What The New SALT Workaround Legislation Means for Taxpayers
On August 27, Illinois Governor J.B. Pritzker signed into law a bill that will provide owners of partnerships or S corporations with a workaround to the federal $10,000 state and local tax (SALT) deduction cap applicable to individual taxpayers.
This new law will provide a major break to Illinois taxpayers who were otherwise unable to benefit from state tax payments on their pass-through income from their businesses.
What is SALT, and how have SALT deductions changed?
Before the 2018 tax year, an individual taxpayer could deduct an unlimited amount of state and local tax (SALT) payments for federal income tax purposes. As a result of the Tax Cuts and Jobs Act of 2017, beginning with the 2018 tax year, an individual can deduct no more than $10,000 of such taxes paid. Many states have devised a workaround involving to this limitation by allowing the pass-through entities (PTEs) to deduct the tax at the business level.
How does the new law provide a workaround?
In Illinois, the law allows businesses to elect to pay a 4.95% entity-level tax that is creditable against the owners’ personal Illinois taxes. A PTE must make an annual irrevocable election (PTE election) to take advantage of this workaround. The electing pass-through entity pays a 4.95% Illinois income tax (PTE tax) on its federal taxable income, with certain modifications, which is the same tax rate applicable to Illinois individual taxpayers.
For federal tax purposes, the PTE deducts the Illinois state tax when calculating taxable income, thereby reducing each partner’s or shareholder’s share of the taxable income. A PTE is not subject to the SALT deduction cap, so it deducts the Illinois tax in full. (An individual partner or shareholder does not take into account the state tax that the PTE pays when applying the SALT deduction limitation to which the individual is subject.)
How is this new legislation an advantage?
For Illinois tax purposes, each partner or shareholder gets a credit for their respective allocable shares of the Illinois taxes paid by the PTE. This credit is a dollar-for-dollar reduction of the individual owner’s personal Illinois income taxes.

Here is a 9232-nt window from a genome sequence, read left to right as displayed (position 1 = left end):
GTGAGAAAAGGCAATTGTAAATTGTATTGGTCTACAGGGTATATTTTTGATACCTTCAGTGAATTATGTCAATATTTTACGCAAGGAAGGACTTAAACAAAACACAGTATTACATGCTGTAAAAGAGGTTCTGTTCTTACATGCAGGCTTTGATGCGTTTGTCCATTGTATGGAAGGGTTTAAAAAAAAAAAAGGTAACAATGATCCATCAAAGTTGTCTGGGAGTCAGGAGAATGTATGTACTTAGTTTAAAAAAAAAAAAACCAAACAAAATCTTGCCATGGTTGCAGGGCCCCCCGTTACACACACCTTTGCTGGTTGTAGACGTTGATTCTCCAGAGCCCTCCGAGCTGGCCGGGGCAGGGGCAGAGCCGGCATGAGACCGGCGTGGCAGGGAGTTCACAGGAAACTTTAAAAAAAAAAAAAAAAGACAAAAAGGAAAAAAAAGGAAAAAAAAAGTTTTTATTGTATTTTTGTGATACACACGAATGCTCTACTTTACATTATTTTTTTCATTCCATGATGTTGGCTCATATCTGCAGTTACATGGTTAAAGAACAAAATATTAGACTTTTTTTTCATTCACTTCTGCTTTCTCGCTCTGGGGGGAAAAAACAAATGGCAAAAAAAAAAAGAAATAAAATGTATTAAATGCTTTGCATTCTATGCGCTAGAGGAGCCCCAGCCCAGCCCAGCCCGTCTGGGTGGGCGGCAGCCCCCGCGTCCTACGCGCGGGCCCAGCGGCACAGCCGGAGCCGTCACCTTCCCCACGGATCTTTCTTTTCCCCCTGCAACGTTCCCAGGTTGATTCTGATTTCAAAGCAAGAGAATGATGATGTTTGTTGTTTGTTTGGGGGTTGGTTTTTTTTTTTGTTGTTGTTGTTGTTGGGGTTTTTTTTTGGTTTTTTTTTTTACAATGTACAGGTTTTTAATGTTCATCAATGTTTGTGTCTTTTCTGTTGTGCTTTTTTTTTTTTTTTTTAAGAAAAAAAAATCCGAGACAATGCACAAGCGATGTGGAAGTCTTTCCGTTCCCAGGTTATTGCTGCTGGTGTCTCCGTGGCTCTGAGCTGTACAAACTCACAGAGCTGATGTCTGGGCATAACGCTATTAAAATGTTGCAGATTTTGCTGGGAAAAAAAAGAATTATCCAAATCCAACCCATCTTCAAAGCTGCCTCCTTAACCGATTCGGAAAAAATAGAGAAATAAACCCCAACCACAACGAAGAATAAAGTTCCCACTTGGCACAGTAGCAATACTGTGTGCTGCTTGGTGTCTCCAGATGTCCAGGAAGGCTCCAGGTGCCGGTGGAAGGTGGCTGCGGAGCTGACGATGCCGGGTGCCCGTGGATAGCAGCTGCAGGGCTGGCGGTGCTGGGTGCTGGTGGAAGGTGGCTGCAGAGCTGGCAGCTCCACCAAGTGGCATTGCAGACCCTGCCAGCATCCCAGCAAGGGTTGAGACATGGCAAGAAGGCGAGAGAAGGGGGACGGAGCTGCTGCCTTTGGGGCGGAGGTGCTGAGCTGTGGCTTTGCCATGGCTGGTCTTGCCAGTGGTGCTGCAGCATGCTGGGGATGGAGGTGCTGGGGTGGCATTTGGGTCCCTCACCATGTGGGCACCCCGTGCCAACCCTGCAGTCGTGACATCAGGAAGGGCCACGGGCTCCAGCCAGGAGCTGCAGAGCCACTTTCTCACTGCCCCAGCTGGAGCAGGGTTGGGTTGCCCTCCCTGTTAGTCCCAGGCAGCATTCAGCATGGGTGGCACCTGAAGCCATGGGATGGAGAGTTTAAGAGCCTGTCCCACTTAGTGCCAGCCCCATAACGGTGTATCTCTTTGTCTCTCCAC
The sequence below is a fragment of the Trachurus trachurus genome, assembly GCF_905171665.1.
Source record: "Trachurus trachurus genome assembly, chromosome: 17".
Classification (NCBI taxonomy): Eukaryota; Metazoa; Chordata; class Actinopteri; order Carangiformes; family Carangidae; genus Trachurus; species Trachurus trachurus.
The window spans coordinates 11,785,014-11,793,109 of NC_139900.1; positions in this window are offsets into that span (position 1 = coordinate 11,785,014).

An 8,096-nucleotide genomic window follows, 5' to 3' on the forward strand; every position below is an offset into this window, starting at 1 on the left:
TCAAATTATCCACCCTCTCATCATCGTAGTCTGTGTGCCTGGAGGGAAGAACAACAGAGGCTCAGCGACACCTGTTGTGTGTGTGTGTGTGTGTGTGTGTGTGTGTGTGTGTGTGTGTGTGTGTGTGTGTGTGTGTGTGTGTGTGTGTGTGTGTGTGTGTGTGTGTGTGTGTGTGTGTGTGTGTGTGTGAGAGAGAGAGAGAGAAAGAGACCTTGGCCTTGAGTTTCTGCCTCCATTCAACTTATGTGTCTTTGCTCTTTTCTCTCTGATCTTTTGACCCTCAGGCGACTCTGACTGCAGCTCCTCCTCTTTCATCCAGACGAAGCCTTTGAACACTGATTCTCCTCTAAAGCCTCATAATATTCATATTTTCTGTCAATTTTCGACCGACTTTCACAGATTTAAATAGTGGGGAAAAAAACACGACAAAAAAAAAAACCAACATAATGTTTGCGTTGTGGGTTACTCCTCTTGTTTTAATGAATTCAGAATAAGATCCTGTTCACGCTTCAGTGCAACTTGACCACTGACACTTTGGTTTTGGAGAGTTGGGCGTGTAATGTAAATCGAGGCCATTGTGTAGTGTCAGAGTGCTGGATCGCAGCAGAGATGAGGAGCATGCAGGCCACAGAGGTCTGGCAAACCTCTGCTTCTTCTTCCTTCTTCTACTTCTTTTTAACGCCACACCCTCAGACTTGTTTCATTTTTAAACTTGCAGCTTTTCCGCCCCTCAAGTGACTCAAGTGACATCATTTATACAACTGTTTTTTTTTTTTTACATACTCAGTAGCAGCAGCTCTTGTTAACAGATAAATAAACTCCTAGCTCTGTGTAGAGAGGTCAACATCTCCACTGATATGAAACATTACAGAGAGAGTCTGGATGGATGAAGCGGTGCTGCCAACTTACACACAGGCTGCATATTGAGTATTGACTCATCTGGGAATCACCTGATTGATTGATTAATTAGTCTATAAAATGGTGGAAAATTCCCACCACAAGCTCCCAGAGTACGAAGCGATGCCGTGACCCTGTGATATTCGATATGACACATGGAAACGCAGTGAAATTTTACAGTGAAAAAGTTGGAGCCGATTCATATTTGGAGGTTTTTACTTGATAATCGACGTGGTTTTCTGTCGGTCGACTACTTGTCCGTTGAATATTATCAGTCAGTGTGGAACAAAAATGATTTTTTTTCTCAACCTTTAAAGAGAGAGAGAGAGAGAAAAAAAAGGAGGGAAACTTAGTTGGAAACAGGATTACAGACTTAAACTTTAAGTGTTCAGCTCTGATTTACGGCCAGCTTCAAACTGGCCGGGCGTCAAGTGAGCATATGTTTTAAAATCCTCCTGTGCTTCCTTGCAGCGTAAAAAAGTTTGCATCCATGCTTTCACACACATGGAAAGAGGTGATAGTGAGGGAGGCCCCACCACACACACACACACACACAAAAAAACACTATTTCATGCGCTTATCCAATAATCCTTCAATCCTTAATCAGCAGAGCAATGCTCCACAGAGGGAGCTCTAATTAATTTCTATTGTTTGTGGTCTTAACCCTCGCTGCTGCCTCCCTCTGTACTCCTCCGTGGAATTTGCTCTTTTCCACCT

To illustrate, let’s consider the following example. “AB Partnership” is a company held by two equal partners who opt to make their PTE election for calendar year 2021. The company has $1 million of federal taxable income before deducting the PTE tax, which comes to $49,500. Upon payment, each partner receives a $24,750 credit against their Illinois individual income tax (4.95% times $500,000, each partner’s distributive share of AB’s Illinois taxable income), which is equal to each partner’s Illinois individual income tax liability. Further, AB’s federal taxable income is reduced by $49,500 in the year the $49,500 PTE tax is paid, which in turn will also reduce each partner’s federal taxable income by $24,750.
Who should not consider this workaround?
The PTE election is not designed to benefit all taxpayers who qualify. For example, it may not be advantageous if the PTE owners are non-residents of Illinois. In such cases, most states allow individuals a credit for personal taxes paid to another state to avoid double taxation. With the PTE election, the tax shifts from a personal tax to an entity-level tax. As such, the individual owner taxpayers lose the credit in their home state for taxes paid to Illinois.
Additionally, the PTE election may not make sense for an entity with otherwise allowable Illinois income tax credits that flow through to the individual owners. If the credits are non-refundable and the owners have no Illinois tax liability because of the PTE credit, the credits are rendered useless.
What else do I need to know?
An electing PTE is required to pay quarterly estimated taxes for the taxable year for which it makes the election if the entity can reasonably expect that the estimated tax will exceed $500. However, the Illinois Department of Revenue (IDOR) will not assess any late payment penalties to taxpayers who make their PTE election for tax years ending before December 31, 2022.
For additional information regarding this new legislation, as well as analysis of its application to your entity’s and your personal income tax situation, please do not hesitate to contact a Weiss tax professional.
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